Shivkumar Shivaji, Mountain View, CA, USA
I think the GMs conducted the tiebreaks fairly. After all, one has to put his own interest of qualification first. If all the GMs just required an equal score to qualify (given that they had better tiebreaks), why should they risk their qualification by doing otherwise. If Needleman started winning a few games early on, this would force the remaining players to play for a win in all their games. This did not happen except for the win against Milos. I cannot understand why everyone thinks that the GMs should play for a win against each other given that 1) this could result in them not qualifying; and 2) they do not get any prize for winning besides the coveted prize of qualification. Regarding the ganging up against Needleman, after Needleman has lost a game the GMs would be MORE than happy to draw against him as it ensures their qualification. He lost the games because he HAD to play for a win against the GMs in order to qualify. Thus, one can say that Needleman was FORCED to gang up against the GMs.

In tennis, players make millions of dollars in every tournament. This is not the case with chess. Why then should grandmasters be required to play out games and hurt their chances of qualification for no benefit? Probably the tiebreak rules need to be blamed for the lack of fight among the GMs. Its great that Needleman got a qualification spot anyway!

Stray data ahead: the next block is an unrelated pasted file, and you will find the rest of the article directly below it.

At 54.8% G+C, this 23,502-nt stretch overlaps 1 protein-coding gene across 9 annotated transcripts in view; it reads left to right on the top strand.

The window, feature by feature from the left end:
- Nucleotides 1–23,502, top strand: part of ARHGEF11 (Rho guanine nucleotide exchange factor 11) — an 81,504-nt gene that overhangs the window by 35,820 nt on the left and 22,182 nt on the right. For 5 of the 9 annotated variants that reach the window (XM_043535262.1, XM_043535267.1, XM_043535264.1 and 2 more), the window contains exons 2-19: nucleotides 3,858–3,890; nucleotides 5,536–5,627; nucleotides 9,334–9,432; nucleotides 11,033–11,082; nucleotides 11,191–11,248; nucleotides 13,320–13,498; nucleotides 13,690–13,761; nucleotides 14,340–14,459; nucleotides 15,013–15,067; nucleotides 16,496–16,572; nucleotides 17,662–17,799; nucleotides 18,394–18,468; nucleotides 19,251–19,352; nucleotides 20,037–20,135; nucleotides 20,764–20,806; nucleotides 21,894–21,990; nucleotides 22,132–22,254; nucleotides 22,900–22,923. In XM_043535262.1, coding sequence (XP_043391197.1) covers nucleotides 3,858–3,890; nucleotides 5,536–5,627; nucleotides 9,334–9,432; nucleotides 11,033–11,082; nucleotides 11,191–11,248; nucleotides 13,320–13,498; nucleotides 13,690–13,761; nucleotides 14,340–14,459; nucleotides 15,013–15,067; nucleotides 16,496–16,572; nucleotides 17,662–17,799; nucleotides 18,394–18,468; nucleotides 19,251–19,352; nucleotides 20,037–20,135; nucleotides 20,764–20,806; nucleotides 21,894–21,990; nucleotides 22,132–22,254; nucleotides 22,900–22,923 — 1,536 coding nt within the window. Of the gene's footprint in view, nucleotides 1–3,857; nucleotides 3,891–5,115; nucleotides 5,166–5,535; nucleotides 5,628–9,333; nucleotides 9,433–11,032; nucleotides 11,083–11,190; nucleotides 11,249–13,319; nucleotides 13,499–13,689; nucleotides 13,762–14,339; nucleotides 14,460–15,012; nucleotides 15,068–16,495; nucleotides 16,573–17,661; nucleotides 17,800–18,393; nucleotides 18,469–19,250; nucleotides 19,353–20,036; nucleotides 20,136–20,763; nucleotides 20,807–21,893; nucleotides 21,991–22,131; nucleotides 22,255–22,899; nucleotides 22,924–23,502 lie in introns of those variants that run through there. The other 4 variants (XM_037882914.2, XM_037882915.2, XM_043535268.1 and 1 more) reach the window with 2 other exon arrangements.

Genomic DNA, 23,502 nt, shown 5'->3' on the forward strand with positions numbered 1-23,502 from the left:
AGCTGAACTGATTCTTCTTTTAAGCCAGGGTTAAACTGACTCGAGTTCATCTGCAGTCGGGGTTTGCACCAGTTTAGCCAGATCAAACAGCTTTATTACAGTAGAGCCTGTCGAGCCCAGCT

Carlito J. Agner, Holland, MI
I think we are all missing the main issue here regarding the GM's "ganging" up on young Gaston. The main issue I see here is the moral duty of the GM title as well as the title of being a "professional" to chess. Not to Needleman but to CHESS. That duty is to play chess to the best of your abilities in fairness. A four-mover is not a game of chess. It should not be counted as a game, it was a default. And that is what is lost here because the GMs did not perform to the expectations of the respected and titled GM. What came up instead were personal motives. A professional aspires his work to be the best is trained to do so. Those GM should be ashamed on themselves.